Latin 101, Elementary Latin, Fall 2007
INSTRUCTOR: Dr. Nick Dobson
TIME: MTWF 8:00-8:50
OFFICE: WH 115A, x2103
PLACE: Wallace 114
OFFICE HRS: MTWF 9-10, TH 1-2, & by appointment (or serendipidity)
The aim of Latin 101 & 102 are to learn basic reading and writing skills in Latin as quickly and as thoroughly as possible. At the end of 2 terms of Elementary Latin, a student should know the fundamentals of Latin grammar, have a basic Latin vocabulary, and be able to read a Latin text with the help of a dictionary. Speaking and listening skills in Latin will be encouraged in order to assist the development of reading and writing Latin.
This course is primarily directed towards students desiring to meet the 1st-year requirements for graduation under the foreign language component of the Language rubric. Elementary Latin can also fulfill partial requirements for a major in Latin or Classics.
Classes that meet the language requirement are described in the Monmouth College catalogue in the following way:
The creation and use of language is the most significant achievement of human beings, for our ability to organize our understanding in verbal symbols and to communicate sets us apart from all other life forms. The symbols of our language make communication possible at many different levels of meaning and allow us to translate our private experience into universal terms . . . A sure understanding of language is the foundation of all knowledge, and the ability to use verbal symbols effectively is the most important of all skills.
This component provides that every student have experience with a 2nd language. The study of a foreign language allows students to see that their native language often reflects cultural needs and interests at the same time that it shares many basic patterns with other languages.
Wheelock, Frederic, and Richard LaFleur. Wheelock’s Latin. 6e, Harper Collins 2000. Paperback. 0060956410.
Groton, Anne, and James May. 38 Latin Stories Designed to Accompany Frederic M. Wheelock’s Latin. 3rd ed., Revised. Bolchazy-Carducci Publishers, 1989. 0865162336.
Bantam New College Latin and English Dictionary. Mass Market Paperback, 1995. 0553573012
Preparation for class:
The most important thing to remember about learning a language is that it is a cumulative process, one set of forms and concepts building upon another. It is quite normal for someone new to a language to make lots of mistakes and not to master new material in a single day. Be patient with yourself. The important thing is to use the language as much as possible. At the same time, since you will be learning nearly all of Latin morphology in two terms, it is important not to fall behind. Therefore, every day spend time reviewing vocabulary and grammar. Second, spend time reading connected prose, re-reading it, listening to the tapes. Third, practice by asking a partner questions in Latin, by composing sentences that use new vocabulary, new sentence patterns, new grammar, and by doing the homework. If you are an active learner, using all your senses and motor skills, you will learn Latin much more easily, and best of all you will retain it!
Steady, daily progress is the best way to assure retention and mastery of the Latin tongue, and consequently good grades. Cramming for quizzes and tests, though it may seem to work in the short term, will inevitably hurt you later on.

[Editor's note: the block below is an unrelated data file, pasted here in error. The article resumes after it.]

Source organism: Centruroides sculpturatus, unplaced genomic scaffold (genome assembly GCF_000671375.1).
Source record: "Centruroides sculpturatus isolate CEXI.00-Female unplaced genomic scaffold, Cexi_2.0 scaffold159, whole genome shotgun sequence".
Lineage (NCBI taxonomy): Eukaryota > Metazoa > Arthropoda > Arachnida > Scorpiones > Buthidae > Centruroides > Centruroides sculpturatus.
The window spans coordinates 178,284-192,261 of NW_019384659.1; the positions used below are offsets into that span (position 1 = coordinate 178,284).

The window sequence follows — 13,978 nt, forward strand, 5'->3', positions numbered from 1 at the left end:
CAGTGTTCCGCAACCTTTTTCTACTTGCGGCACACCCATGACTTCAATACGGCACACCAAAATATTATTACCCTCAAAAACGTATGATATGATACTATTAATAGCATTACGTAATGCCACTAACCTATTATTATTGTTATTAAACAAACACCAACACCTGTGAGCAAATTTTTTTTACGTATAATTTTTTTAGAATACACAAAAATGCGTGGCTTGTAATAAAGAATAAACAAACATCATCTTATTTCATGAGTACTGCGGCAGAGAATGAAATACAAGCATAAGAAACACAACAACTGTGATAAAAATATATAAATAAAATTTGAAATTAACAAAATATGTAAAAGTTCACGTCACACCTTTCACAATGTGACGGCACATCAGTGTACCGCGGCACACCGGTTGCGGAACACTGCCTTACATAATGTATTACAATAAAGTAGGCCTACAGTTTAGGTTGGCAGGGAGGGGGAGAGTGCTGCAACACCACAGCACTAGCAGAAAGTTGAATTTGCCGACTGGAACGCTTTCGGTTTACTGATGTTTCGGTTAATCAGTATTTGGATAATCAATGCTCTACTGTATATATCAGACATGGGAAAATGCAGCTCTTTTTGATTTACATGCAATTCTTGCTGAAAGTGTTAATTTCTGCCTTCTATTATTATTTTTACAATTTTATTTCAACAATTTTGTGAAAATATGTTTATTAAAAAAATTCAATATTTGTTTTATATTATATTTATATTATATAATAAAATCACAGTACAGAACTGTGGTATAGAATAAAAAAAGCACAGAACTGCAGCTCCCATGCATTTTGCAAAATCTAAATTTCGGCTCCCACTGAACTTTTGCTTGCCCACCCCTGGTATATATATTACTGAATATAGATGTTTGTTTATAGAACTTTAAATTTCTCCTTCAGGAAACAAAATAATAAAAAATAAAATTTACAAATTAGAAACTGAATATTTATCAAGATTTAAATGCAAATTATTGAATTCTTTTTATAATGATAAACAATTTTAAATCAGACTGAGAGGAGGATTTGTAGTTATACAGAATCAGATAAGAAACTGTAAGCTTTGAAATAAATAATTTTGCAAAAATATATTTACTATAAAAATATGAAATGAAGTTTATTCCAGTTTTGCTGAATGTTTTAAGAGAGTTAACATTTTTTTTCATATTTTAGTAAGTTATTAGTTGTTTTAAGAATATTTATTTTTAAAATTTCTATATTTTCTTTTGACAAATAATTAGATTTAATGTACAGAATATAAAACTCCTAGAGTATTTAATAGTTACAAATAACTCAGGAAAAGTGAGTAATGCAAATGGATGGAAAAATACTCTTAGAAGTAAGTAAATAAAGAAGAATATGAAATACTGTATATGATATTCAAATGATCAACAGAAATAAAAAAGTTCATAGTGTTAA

Tests (including final)
I. Participation (10%) and attendance policy
Learning another language is a lot easier in a group, but only if everyone in the group is working together. This kind of course requires daily attention. You cannot study only before tests and quizzes. You must attend class faithfully and be prepared every day. Attendance at all meetings of the class is required. Active participation by all students in the class is very important. You are expected to ask questions, volunteer answers, and actively participate in class.
Each student is permitted 3 unexcused absences during the semester. A student with more than THREE unexcused absences will drop one grade point on the final semester grade for each unexcused absence over three.
II. Quizzes (30%)
There will be frequent quizzes. At the end of the semester several low quiz grades will be dropped. Therefore, there are no make-ups on quizzes unless a compelling reason is given for missing them.
III. Homework (20%)
Written homework will be assigned daily.
IV. Tests (40%)
There will be at least 6 major tests. The dates for these tests will be announced in class at least one week in advance. These tests will demonstrate your understanding of the grammar and assignments. There are no make-ups on tests unless you present a written excuse from your doctor.
The Latin 101 Final Exam is on Saturday, Dec 15, 2007, at 8 am.
V. Extra Credit
There will be several opportunities to gain extra credit in this class, including writing response papers after attending Classics Department and archeological lectures during the semester.
Final Note: Do not get behind at any time. Ask for help before you feel you are slipping. Carpe diem!
Latin tutors will be available several hours a week to help students individually
with class assignments. Tutors are paid by the college, & their services ARE FREE TO YOU!!!
Letter grades will be assigned according to the following pattern:
A 93-100 A- 90-92
B+ 87-89 B 83-86 B- 80-82
C+ 77-79 C 73-76 C- 70-72
D+ 67-69 D 63-66 D- 60-62 F below 60
Honesty and Plagiarism:
Don’t cheat! Passing off someone else’s work as yours is plagiarism. Any student submitting plagiarized work will receive a 0 for that assignment.
Caveat: This syllabus is subject to revision by the instructor, provided that written or verbal notice is given in class.